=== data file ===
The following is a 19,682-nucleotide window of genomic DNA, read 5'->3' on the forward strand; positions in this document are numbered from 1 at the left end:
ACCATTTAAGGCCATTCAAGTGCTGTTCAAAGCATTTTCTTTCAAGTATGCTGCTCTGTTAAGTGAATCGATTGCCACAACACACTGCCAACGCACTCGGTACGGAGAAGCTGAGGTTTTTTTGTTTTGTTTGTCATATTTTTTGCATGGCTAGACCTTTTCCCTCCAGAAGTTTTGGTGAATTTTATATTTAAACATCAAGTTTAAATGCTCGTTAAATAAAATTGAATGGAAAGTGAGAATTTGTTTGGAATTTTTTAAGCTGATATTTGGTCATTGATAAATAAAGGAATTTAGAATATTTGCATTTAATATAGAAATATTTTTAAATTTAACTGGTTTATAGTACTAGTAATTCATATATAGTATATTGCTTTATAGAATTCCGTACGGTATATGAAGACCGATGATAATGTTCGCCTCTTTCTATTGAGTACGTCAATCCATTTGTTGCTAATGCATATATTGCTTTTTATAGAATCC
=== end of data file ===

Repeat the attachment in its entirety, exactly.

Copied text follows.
The following is a 19,682-nucleotide window of genomic DNA, read 5'->3' on the forward strand; positions in this document are numbered from 1 at the left end:
ACCATTTAAGGCCATTCAAGTGCTGTTCAAAGCATTTTCTTTCAAGTATGCTGCTCTGTTAAGTGAATCGATTGCCACAACACACTGCCAACGCACTCGGTACGGAGAAGCTGAGGTTTTTTTGTTTTGTTTGTCATATTTTTTGCATGGCTAGACCTTTTCCCTCCAGAAGTTTTGGTGAATTTTATATTTAAACATCAAGTTTAAATGCTCGTTAAATAAAATTGAATGGAAAGTGAGAATTTGTTTGGAATTTTTTAAGCTGATATTTGGTCATTGATAAATAAAGGAATTTAGAATATTTGCATTTAATATAGAAATATTTTTAAATTTAACTGGTTTATAGTACTAGTAATTCATATATAGTATATTGCTTTATAGAATTCCGTACGGTATATGAAGACCGATGATAATGTTCGCCTCTTTCTATTGAGTACGTCAATCCATTTGTTGCTAATGCATATATTGCTTTTTATAGAATCC